Congressman LaMalfa speaks at Rotary Club in Burney

Rep. Doug LaMalfa, Congressman for California’s 1st Congressional District, was the guest speaker at the June 30 lunch meeting of the Rotary Club of Burney-Fall River held at Gepetto’s Pizza in Burney.

Lamalfa speaking to Rotarians in Burney

LaMalfa speaking to Rotarians in Burney

President Bob Jehn presided over the last meeting his term. The new 2016-17 President will be Bill Campbell.

Before LaMalfa spoke, Jehn awarded scholarships to several local students. Rotary set up the scholarship fund to help outstanding students who would like to pursue careers in the Intermountain area in the future. The program is for adult students pursuing continuing education as graduating high school students. Jim Billo was the chairman of the scholarship program.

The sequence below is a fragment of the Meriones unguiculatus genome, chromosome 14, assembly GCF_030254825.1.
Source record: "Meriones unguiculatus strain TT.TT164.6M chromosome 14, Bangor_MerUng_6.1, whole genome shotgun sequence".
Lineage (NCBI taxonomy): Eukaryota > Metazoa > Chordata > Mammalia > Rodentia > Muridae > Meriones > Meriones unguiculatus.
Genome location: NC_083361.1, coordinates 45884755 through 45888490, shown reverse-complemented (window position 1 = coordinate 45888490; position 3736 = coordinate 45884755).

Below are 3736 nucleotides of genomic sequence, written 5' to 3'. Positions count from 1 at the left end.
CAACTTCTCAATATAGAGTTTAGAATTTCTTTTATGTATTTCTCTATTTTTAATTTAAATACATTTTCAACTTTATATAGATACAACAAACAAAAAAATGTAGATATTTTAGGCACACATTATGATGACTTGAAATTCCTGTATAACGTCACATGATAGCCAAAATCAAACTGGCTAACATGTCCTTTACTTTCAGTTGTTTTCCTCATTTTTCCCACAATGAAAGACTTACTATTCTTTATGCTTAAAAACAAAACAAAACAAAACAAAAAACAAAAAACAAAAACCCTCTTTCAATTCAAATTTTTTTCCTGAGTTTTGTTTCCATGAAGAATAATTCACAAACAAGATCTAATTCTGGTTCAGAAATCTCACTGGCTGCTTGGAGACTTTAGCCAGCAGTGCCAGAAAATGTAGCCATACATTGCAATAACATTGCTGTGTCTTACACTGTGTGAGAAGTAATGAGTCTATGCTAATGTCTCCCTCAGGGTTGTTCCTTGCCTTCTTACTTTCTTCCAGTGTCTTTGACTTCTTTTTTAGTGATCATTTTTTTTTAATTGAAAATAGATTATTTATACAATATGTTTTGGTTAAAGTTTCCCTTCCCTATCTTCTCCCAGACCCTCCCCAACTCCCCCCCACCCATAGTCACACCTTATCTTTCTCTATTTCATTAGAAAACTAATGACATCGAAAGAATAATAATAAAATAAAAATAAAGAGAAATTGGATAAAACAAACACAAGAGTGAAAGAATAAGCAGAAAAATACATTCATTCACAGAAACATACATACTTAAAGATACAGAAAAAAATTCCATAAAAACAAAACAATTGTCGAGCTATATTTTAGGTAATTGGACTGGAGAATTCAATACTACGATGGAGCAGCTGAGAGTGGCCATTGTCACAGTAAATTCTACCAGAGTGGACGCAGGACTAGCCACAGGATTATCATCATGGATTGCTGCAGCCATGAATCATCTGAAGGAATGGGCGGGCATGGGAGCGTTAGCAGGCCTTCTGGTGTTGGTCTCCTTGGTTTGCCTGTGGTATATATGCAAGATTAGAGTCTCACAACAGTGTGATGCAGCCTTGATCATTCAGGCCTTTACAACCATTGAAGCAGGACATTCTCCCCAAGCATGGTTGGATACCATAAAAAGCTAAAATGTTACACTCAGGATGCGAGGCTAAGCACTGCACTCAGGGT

This year their were nine applicants, and seven scholarships were awarded. The recipients were Cameron Pierson, Wes Woolery, Mariah Maier, Jessica Stadem, Ray Guerrero, Marilyn Madera, and Lovely Scheckla.

Rotary President Bob Jehn with scholarship recipients Cameron Piersson, Jessica Staden, Wes Woolery, and Mariah Meier

Rotary President Bob Jehn with scholarship recipients Cameron Pearson, Jessica Stadem, Wes Woolery, and Mariah Maier

After business was concluded, Jehn introduced LaMalfa.

LaMalfa began his talk by introducing two of his staff members who had driven up with him for the meeting, Erin Ryan, District Representative from Redding, and Shane Starr, an enthusiastic new aide from the Oroville office. Throughout his talk. LaMalfa emphasized that he wanted to keep in touch with constituents on issues of importance to the district and that there is “no problem too small that we don’t care.”